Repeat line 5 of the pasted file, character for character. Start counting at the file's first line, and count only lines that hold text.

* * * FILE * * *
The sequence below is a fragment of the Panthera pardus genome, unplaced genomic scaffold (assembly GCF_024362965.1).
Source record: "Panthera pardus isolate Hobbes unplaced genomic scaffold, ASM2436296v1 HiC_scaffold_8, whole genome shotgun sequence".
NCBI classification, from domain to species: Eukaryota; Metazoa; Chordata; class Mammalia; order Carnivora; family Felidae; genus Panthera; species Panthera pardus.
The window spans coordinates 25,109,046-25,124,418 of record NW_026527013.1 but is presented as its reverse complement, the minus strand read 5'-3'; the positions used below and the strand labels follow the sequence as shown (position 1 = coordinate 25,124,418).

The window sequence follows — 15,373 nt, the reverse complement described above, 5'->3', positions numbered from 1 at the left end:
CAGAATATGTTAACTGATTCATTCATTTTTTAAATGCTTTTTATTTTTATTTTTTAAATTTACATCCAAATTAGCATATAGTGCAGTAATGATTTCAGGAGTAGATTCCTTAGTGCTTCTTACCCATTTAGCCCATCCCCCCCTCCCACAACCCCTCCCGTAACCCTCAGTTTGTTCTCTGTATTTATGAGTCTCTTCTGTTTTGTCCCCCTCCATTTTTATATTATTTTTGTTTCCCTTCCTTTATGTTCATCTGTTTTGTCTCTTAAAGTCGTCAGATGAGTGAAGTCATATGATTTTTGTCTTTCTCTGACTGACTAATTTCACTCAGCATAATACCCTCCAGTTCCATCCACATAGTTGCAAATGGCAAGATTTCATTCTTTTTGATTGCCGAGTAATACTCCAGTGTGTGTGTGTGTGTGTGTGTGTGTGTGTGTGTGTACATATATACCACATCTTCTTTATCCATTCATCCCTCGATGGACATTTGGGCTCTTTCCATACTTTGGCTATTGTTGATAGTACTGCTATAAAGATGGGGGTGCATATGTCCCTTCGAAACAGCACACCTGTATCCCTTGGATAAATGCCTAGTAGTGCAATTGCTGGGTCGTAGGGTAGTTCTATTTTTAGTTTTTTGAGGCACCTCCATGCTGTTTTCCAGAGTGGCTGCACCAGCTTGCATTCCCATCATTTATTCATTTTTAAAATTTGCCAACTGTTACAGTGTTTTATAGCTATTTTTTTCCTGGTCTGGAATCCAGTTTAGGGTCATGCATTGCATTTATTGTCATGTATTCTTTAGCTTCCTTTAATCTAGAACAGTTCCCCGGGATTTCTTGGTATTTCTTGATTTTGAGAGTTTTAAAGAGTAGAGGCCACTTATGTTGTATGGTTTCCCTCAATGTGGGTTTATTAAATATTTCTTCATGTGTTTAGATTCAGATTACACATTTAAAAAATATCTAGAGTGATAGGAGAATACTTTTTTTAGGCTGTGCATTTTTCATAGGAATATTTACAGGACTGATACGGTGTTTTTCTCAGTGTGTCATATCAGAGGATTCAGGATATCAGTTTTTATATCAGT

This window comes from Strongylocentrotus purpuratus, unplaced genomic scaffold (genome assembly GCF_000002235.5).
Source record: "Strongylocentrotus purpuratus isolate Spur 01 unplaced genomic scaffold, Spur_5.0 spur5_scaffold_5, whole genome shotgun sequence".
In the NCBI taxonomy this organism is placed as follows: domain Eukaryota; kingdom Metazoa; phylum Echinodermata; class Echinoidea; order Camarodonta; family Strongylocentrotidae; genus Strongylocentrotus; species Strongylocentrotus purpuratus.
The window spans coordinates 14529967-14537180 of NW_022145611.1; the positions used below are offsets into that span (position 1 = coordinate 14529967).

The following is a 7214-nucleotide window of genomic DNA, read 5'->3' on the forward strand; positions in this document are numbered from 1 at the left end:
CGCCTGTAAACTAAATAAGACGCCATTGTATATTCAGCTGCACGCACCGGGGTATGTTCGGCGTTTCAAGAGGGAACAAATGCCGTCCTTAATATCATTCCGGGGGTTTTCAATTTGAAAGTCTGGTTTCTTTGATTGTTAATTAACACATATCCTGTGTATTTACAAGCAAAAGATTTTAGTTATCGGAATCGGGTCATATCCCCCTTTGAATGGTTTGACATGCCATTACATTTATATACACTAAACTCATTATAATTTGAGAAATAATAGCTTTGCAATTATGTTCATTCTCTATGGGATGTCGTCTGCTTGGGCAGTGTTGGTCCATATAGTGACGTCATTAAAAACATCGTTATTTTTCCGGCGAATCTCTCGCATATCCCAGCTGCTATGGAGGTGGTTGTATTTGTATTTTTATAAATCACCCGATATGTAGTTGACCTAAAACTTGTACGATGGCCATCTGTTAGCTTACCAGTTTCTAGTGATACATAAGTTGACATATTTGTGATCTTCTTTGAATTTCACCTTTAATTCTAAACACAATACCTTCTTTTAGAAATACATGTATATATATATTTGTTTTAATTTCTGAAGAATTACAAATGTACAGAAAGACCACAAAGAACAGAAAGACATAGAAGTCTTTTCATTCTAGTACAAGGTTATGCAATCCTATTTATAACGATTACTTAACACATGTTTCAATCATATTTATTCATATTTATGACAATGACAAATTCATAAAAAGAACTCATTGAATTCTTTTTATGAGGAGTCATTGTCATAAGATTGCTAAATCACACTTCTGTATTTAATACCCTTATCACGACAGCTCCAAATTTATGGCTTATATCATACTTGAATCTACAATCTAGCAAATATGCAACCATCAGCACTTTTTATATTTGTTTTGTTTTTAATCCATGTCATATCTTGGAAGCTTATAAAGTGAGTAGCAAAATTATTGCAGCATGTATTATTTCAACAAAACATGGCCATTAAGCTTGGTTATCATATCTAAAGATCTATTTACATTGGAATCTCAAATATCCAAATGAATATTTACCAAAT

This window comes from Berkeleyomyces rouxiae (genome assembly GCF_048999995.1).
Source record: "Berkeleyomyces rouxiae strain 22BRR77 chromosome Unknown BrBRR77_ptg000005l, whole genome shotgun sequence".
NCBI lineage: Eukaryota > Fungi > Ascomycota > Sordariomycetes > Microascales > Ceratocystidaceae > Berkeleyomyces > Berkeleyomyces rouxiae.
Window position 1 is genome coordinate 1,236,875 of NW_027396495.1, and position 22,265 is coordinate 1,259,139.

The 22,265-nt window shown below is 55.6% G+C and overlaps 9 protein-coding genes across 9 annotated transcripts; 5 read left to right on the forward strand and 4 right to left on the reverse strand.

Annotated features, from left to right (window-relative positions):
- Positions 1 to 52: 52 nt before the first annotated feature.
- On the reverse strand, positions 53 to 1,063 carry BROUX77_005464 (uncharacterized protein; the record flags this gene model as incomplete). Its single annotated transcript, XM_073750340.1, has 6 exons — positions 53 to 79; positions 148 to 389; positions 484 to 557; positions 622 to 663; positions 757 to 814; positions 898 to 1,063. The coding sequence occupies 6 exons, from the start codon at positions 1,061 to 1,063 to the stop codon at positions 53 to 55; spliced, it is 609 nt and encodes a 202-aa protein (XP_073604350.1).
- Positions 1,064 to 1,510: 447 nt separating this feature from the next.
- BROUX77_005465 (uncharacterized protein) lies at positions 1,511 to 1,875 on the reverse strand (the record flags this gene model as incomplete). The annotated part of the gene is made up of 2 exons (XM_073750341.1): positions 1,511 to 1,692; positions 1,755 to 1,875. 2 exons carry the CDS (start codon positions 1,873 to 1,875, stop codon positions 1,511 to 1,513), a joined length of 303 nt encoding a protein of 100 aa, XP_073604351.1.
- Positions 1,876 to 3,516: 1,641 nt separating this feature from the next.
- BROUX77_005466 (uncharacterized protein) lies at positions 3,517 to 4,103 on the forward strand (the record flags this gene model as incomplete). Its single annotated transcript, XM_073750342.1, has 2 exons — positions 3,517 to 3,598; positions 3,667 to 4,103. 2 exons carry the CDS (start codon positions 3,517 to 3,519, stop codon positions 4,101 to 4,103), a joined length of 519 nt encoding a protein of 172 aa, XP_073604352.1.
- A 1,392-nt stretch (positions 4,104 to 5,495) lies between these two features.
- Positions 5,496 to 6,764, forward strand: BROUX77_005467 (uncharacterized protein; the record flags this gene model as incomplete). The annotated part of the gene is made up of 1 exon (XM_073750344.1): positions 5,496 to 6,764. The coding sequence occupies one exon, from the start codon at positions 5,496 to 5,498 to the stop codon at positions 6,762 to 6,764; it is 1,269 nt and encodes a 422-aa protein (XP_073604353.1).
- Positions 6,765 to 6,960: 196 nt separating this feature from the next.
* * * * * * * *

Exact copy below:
The window sequence follows — 15,373 nt, the reverse complement described above, 5'->3', positions numbered from 1 at the left end: